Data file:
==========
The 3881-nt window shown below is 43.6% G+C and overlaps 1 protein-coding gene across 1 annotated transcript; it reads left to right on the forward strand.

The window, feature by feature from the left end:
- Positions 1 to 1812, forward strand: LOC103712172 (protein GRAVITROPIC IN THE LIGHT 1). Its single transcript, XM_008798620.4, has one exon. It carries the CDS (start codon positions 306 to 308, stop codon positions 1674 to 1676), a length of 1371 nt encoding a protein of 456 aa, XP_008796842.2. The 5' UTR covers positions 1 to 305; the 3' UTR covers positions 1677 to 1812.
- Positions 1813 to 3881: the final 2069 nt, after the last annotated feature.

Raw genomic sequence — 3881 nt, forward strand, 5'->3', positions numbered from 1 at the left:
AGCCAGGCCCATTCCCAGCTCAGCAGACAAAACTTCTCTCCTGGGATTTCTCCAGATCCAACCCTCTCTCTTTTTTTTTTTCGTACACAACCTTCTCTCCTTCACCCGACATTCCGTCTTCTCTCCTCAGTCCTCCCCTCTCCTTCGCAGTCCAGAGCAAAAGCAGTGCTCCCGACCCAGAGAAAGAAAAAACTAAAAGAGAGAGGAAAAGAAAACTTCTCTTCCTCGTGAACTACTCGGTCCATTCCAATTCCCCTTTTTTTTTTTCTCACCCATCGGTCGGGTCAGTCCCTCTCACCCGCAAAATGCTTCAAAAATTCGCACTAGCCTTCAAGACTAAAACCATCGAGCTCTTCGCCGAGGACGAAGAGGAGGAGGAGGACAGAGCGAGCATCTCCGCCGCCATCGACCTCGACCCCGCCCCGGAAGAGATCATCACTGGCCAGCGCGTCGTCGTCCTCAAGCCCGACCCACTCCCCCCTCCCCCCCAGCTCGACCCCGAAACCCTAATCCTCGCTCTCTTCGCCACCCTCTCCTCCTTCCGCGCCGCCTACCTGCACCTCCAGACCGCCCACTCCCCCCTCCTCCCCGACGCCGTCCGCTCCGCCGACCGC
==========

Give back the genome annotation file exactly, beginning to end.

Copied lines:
The 3881-nt window shown below is 43.6% G+C and overlaps 1 protein-coding gene across 1 annotated transcript; it reads left to right on the forward strand.

The window, feature by feature from the left end:
- Positions 1 to 1812, forward strand: LOC103712172 (protein GRAVITROPIC IN THE LIGHT 1). Its single transcript, XM_008798620.4, has one exon. It carries the CDS (start codon positions 306 to 308, stop codon positions 1674 to 1676), a length of 1371 nt encoding a protein of 456 aa, XP_008796842.2. The 5' UTR covers positions 1 to 305; the 3' UTR covers positions 1677 to 1812.
- Positions 1813 to 3881: the final 2069 nt, after the last annotated feature.

Raw genomic sequence — 3881 nt, forward strand, 5'->3', positions numbered from 1 at the left:
AGCCAGGCCCATTCCCAGCTCAGCAGACAAAACTTCTCTCCTGGGATTTCTCCAGATCCAACCCTCTCTCTTTTTTTTTTTCGTACACAACCTTCTCTCCTTCACCCGACATTCCGTCTTCTCTCCTCAGTCCTCCCCTCTCCTTCGCAGTCCAGAGCAAAAGCAGTGCTCCCGACCCAGAGAAAGAAAAAACTAAAAGAGAGAGGAAAAGAAAACTTCTCTTCCTCGTGAACTACTCGGTCCATTCCAATTCCCCTTTTTTTTTTTCTCACCCATCGGTCGGGTCAGTCCCTCTCACCCGCAAAATGCTTCAAAAATTCGCACTAGCCTTCAAGACTAAAACCATCGAGCTCTTCGCCGAGGACGAAGAGGAGGAGGAGGACAGAGCGAGCATCTCCGCCGCCATCGACCTCGACCCCGCCCCGGAAGAGATCATCACTGGCCAGCGCGTCGTCGTCCTCAAGCCCGACCCACTCCCCCCTCCCCCCCAGCTCGACCCCGAAACCCTAATCCTCGCTCTCTTCGCCACCCTCTCCTCCTTCCGCGCCGCCTACCTGCACCTCCAGACCGCCCACTCCCCCCTCCTCCCCGACGCCGTCCGCTCCGCCGACCGC